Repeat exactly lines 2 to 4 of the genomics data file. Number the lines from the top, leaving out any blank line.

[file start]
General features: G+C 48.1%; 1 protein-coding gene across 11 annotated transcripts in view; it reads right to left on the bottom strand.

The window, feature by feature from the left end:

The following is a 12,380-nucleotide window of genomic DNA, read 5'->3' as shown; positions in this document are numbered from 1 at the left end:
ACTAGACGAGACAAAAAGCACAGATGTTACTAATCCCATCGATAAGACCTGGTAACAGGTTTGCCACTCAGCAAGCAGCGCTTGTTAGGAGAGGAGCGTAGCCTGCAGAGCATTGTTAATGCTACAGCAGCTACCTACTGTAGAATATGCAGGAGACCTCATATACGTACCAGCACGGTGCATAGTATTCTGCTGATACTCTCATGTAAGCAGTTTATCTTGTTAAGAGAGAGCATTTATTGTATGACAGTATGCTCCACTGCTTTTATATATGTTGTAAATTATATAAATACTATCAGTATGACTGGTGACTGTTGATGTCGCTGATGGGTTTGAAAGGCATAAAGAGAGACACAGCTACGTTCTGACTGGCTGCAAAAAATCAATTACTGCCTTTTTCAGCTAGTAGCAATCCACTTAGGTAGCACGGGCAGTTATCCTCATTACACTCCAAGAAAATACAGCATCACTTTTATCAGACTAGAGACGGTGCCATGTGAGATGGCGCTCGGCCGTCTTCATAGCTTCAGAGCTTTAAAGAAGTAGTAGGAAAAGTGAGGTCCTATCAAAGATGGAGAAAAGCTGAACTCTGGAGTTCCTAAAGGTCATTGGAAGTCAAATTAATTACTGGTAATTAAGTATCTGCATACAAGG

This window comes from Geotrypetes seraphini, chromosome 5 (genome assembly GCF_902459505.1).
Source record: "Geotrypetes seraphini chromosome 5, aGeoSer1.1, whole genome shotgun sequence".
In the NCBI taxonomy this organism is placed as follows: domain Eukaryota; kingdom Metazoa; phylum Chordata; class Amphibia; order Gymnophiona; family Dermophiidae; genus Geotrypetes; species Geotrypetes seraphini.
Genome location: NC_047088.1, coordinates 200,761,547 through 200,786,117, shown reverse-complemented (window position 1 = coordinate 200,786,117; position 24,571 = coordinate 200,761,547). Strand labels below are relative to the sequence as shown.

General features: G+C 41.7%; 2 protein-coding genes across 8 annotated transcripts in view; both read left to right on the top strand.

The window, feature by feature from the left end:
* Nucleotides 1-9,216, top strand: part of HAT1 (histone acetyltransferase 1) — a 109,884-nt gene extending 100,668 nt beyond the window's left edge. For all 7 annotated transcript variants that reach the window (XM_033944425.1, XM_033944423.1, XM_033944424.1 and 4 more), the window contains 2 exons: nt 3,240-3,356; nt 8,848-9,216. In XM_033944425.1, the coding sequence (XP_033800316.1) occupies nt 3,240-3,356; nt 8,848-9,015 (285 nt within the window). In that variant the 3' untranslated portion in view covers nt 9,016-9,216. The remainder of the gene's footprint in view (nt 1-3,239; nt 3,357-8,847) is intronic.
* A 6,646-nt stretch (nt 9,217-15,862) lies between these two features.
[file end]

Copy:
The window, feature by feature from the left end:

The following is a 12,380-nucleotide window of genomic DNA, read 5'->3' as shown; positions in this document are numbered from 1 at the left end:
ACTAGACGAGACAAAAAGCACAGATGTTACTAATCCCATCGATAAGACCTGGTAACAGGTTTGCCACTCAGCAAGCAGCGCTTGTTAGGAGAGGAGCGTAGCCTGCAGAGCATTGTTAATGCTACAGCAGCTACCTACTGTAGAATATGCAGGAGACCTCATATACGTACCAGCACGGTGCATAGTATTCTGCTGATACTCTCATGTAAGCAGTTTATCTTGTTAAGAGAGAGCATTTATTGTATGACAGTATGCTCCACTGCTTTTATATATGTTGTAAATTATATAAATACTATCAGTATGACTGGTGACTGTTGATGTCGCTGATGGGTTTGAAAGGCATAAAGAGAGACACAGCTACGTTCTGACTGGCTGCAAAAAATCAATTACTGCCTTTTTCAGCTAGTAGCAATCCACTTAGGTAGCACGGGCAGTTATCCTCATTACACTCCAAGAAAATACAGCATCACTTTTATCAGACTAGAGACGGTGCCATGTGAGATGGCGCTCGGCCGTCTTCATAGCTTCAGAGCTTTAAAGAAGTAGTAGGAAAAGTGAGGTCCTATCAAAGATGGAGAAAAGCTGAACTCTGGAGTTCCTAAAGGTCATTGGAAGTCAAATTAATTACTGGTAATTAAGTATCTGCATACAAGG